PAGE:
Tensions show no sign of abating in the border area
Pakistani troops have fired warning shots at two US helicopters forcing them back into Afghanistan, local Pakistani intelligence officials say.
The helicopters flew into the tribal North Waziristan region from Afghanistan's Khost province at around midnight, the reports say.
Tensions have risen after an increase in US attacks targeting militants.
The incident comes amid mounting security fears after a militant bomb attack on the Islamabad Marriott hotel.
Pakistan's army has said it will defend the country's sovereignty and reserves the right to retaliate to any border violations.
The government has said it will take targeted action against the militants, promising raids in some "hotspots" near the border with Afghanistan.
Meanwhile in the city of Peshawar, Afghan consul Abdul Khaliq Farahi was kidnapped after six unidentified men ambushed his car, officials say. His driver died in the attack.
'Firing in the air'
Last week Pakistani troops fired into the air to prevent US ground troops crossing the border into South Waziristan.
3 Sept: First reported ground assault by US troops in Pakistan - Islamabad responds furiously
15 Sept: Pakistani troops reportedly fire in air to stop US troops crossing in S Waziristan
17 Sept: Top US military chief Adm Mike Mullen visits Pakistan to calm tensions
16 Sept: Pakistan says it was not told of fresh US missile strike
22 Sept: Pakistani troops in fresh firing to deter US incursion into N Waziristan, officials say
The latest confrontation between US and Pakistani forces took place in North Waziristan's sparsely populated Ghulam Khan district, west of the main town in the region, Miranshah, local officials say.
They told the BBC that troops at border posts in the mountainous region fired at two US helicopters which crossed into Pakistani territory.
The helicopters returned to Afghanistan without retaliating.
A senior security official based in Islamabad told the AFP news agency that the helicopters had been repelled by both army troops and soldiers from the paramilitary Frontier Corps (FC).
"The helicopters were heading towards our border. We were alert and when they were right on the boundary line we started aerial firing. They hovered for a few minutes and went back," the official said.
"About 30 minutes later they made another attempt. We retaliated again, firing in the air and not in their direction, from both the army position and the FC position, and they went back."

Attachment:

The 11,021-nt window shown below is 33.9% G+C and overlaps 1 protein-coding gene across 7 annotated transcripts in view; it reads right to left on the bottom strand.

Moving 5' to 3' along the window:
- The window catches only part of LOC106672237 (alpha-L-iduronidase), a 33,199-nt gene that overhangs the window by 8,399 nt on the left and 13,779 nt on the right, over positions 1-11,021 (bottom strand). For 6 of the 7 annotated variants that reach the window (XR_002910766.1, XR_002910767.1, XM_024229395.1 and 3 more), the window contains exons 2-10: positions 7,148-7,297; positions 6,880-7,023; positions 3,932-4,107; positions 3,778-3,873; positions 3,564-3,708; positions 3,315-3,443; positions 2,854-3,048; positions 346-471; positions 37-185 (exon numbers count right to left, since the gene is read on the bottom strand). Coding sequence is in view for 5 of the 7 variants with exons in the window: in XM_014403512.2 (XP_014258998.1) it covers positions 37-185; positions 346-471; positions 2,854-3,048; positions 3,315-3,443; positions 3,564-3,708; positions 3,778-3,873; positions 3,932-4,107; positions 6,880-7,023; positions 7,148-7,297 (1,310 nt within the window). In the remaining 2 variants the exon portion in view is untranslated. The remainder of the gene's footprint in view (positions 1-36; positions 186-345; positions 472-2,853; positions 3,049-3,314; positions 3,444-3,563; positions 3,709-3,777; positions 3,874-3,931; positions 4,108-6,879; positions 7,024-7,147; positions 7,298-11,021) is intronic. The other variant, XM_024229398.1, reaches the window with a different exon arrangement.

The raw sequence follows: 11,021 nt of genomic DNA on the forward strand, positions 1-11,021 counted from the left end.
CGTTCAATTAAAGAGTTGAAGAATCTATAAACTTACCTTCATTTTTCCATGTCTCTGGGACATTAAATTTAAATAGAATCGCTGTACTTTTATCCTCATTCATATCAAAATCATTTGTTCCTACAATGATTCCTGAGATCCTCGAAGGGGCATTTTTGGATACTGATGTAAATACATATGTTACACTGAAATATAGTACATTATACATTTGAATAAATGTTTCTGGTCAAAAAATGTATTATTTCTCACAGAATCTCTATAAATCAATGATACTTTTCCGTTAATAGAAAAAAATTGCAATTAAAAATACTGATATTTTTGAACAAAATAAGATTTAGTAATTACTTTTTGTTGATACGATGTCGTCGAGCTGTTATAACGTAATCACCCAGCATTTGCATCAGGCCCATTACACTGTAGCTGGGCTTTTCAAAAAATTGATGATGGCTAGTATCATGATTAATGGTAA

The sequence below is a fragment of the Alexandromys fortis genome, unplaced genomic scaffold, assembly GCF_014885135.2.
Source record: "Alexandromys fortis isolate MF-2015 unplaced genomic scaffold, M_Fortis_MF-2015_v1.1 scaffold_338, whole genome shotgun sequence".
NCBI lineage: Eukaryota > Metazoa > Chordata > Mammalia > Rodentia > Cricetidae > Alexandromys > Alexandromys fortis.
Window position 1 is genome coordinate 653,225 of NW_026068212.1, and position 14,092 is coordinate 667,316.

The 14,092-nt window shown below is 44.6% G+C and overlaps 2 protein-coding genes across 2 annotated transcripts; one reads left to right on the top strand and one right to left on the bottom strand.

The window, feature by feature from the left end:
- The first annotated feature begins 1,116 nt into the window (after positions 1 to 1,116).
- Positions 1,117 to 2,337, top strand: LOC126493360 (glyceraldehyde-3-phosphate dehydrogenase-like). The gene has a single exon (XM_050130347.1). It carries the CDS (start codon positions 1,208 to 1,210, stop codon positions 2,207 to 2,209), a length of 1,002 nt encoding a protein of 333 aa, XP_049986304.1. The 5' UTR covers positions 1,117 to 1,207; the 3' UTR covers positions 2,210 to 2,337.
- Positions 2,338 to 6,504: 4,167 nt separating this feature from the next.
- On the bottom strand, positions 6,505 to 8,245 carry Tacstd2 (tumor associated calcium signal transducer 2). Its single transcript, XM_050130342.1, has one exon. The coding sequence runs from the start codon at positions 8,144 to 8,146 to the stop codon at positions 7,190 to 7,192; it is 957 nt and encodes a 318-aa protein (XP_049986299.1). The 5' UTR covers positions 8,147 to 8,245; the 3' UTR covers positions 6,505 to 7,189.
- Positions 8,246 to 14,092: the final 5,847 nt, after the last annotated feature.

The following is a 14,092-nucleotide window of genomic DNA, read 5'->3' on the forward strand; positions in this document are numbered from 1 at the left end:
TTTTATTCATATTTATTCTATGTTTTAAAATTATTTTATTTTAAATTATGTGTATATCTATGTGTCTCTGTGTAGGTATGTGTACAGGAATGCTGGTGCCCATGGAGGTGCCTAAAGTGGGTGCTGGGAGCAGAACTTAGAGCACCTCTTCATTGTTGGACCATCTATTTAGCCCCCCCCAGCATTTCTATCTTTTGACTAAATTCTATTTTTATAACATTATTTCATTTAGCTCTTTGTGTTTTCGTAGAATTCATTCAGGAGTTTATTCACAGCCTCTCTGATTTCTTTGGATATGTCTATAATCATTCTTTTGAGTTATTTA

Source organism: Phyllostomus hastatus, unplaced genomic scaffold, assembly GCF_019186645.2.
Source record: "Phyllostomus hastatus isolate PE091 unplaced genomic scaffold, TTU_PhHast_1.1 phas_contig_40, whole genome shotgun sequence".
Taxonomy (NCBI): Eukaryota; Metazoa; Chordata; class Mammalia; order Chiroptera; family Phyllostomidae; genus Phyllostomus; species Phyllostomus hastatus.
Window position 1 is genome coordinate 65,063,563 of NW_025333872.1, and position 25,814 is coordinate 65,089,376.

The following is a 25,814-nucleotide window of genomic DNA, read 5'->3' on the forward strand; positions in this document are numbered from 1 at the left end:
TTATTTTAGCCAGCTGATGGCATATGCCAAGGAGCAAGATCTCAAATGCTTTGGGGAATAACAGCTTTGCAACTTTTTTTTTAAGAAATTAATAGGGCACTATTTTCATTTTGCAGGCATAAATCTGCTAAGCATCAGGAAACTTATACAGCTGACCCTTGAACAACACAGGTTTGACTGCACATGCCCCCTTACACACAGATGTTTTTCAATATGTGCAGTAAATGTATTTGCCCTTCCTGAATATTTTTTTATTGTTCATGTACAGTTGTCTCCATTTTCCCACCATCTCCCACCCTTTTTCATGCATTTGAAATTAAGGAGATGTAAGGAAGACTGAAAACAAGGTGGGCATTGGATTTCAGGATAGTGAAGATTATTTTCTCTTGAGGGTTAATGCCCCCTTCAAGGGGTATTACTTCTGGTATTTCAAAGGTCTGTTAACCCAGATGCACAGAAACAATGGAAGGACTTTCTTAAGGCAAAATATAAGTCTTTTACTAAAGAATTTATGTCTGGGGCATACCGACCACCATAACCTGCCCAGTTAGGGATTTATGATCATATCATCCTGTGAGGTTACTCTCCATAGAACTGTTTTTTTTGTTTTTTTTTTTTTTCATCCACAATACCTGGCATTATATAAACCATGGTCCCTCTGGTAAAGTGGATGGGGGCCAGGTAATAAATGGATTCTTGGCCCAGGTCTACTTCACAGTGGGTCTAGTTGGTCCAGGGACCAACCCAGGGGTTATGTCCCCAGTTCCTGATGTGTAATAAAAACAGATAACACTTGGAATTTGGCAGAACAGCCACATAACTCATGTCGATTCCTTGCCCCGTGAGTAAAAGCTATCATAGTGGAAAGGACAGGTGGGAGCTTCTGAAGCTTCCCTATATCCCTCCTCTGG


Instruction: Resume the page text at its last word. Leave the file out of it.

A Pakistani military spokesman, Maj Murad Khan, said he had no information "on border violation by the American helicopters".
The US military in Afghanistan also said it had no information on the incident.
The BBC's Barbara Plett in Islamabad says after increased American incursions this month, the army stressed that it reserved the right to retaliate.
Our correspondent says standard procedure would be to first fire warning shots.
'Crisis in relations'
The two countries held talks last week on anti-militant co-ordination.
Anti-US feelings are on the rise in Pakistan
America's top military officer, Admiral Mike Mullen, flew to Islamabad to try to calm the crisis in relations but tensions remain high, our correspondent says.
As well as reported incursions, there have been a number of US missile attacks aimed at militants in Pakistan territory in recent weeks.
The Americans stepped up their strikes after criticism that Pakistani troops were unable or unwilling to eliminate Taleban sanctuaries along the border.
Waziristan is one of the main areas from which Islamist militants launch attacks into Afghanistan.
It emerged earlier this month that US President George W Bush has in recent months authorised military raids against militants inside Pakistan without prior approval from Islamabad.
Pakistan reacted with diplomatic fury when US helicopters landed troops in South Waziristan on 3 September. It was the first ground assault by US troops in Pakistan.
Pakistan's army has warned that the aggressive US policy will widen the insurgency by uniting tribesmen with the Taleban.